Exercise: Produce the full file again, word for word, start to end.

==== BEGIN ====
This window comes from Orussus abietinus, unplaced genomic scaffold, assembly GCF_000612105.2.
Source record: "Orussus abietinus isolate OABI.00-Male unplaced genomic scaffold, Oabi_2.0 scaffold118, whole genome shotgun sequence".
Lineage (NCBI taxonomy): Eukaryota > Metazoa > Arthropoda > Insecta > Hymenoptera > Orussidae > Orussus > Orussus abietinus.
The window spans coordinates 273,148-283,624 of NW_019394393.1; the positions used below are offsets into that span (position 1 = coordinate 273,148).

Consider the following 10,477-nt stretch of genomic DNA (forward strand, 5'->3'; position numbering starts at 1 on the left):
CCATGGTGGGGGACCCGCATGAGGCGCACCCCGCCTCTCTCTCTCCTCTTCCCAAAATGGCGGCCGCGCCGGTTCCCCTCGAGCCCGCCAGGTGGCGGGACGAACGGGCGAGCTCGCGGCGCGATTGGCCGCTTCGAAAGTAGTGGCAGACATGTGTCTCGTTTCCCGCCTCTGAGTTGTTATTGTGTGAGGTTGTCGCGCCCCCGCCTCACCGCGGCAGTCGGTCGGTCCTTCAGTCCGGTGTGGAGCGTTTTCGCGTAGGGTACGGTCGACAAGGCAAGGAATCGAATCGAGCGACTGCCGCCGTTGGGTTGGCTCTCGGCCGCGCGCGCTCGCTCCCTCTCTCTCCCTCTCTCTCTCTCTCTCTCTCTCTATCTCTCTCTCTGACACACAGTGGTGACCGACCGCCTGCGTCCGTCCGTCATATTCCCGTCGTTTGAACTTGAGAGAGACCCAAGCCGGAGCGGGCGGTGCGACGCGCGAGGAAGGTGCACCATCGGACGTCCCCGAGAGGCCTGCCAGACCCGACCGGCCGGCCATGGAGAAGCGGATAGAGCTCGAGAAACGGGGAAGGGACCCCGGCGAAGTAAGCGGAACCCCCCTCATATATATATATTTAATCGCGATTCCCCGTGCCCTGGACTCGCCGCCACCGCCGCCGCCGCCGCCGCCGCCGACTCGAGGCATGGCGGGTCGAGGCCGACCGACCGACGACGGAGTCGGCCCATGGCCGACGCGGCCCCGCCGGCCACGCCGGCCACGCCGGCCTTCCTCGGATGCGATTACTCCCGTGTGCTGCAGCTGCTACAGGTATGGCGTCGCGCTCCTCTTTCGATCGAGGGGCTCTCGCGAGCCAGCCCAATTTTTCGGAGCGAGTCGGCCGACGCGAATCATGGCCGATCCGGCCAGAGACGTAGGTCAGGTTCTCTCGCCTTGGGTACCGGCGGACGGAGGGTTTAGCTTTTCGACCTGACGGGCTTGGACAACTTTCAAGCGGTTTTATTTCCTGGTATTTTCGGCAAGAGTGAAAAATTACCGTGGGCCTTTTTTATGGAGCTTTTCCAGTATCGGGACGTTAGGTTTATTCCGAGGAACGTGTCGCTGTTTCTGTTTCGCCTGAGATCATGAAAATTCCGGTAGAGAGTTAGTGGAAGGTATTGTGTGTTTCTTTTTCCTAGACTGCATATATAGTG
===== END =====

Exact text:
This window comes from Orussus abietinus, unplaced genomic scaffold, assembly GCF_000612105.2.
Source record: "Orussus abietinus isolate OABI.00-Male unplaced genomic scaffold, Oabi_2.0 scaffold118, whole genome shotgun sequence".
Lineage (NCBI taxonomy): Eukaryota > Metazoa > Arthropoda > Insecta > Hymenoptera > Orussidae > Orussus > Orussus abietinus.
The window spans coordinates 273,148-283,624 of NW_019394393.1; the positions used below are offsets into that span (position 1 = coordinate 273,148).

Consider the following 10,477-nt stretch of genomic DNA (forward strand, 5'->3'; position numbering starts at 1 on the left):
CCATGGTGGGGGACCCGCATGAGGCGCACCCCGCCTCTCTCTCTCCTCTTCCCAAAATGGCGGCCGCGCCGGTTCCCCTCGAGCCCGCCAGGTGGCGGGACGAACGGGCGAGCTCGCGGCGCGATTGGCCGCTTCGAAAGTAGTGGCAGACATGTGTCTCGTTTCCCGCCTCTGAGTTGTTATTGTGTGAGGTTGTCGCGCCCCCGCCTCACCGCGGCAGTCGGTCGGTCCTTCAGTCCGGTGTGGAGCGTTTTCGCGTAGGGTACGGTCGACAAGGCAAGGAATCGAATCGAGCGACTGCCGCCGTTGGGTTGGCTCTCGGCCGCGCGCGCTCGCTCCCTCTCTCTCCCTCTCTCTCTCTCTCTCTCTCTCTATCTCTCTCTCTGACACACAGTGGTGACCGACCGCCTGCGTCCGTCCGTCATATTCCCGTCGTTTGAACTTGAGAGAGACCCAAGCCGGAGCGGGCGGTGCGACGCGCGAGGAAGGTGCACCATCGGACGTCCCCGAGAGGCCTGCCAGACCCGACCGGCCGGCCATGGAGAAGCGGATAGAGCTCGAGAAACGGGGAAGGGACCCCGGCGAAGTAAGCGGAACCCCCCTCATATATATATATTTAATCGCGATTCCCCGTGCCCTGGACTCGCCGCCACCGCCGCCGCCGCCGCCGCCGCCGACTCGAGGCATGGCGGGTCGAGGCCGACCGACCGACGACGGAGTCGGCCCATGGCCGACGCGGCCCCGCCGGCCACGCCGGCCACGCCGGCCTTCCTCGGATGCGATTACTCCCGTGTGCTGCAGCTGCTACAGGTATGGCGTCGCGCTCCTCTTTCGATCGAGGGGCTCTCGCGAGCCAGCCCAATTTTTCGGAGCGAGTCGGCCGACGCGAATCATGGCCGATCCGGCCAGAGACGTAGGTCAGGTTCTCTCGCCTTGGGTACCGGCGGACGGAGGGTTTAGCTTTTCGACCTGACGGGCTTGGACAACTTTCAAGCGGTTTTATTTCCTGGTATTTTCGGCAAGAGTGAAAAATTACCGTGGGCCTTTTTTATGGAGCTTTTCCAGTATCGGGACGTTAGGTTTATTCCGAGGAACGTGTCGCTGTTTCTGTTTCGCCTGAGATCATGAAAATTCCGGTAGAGAGTTAGTGGAAGGTATTGTGTGTTTCTTTTTCCTAGACTGCATATATAGTG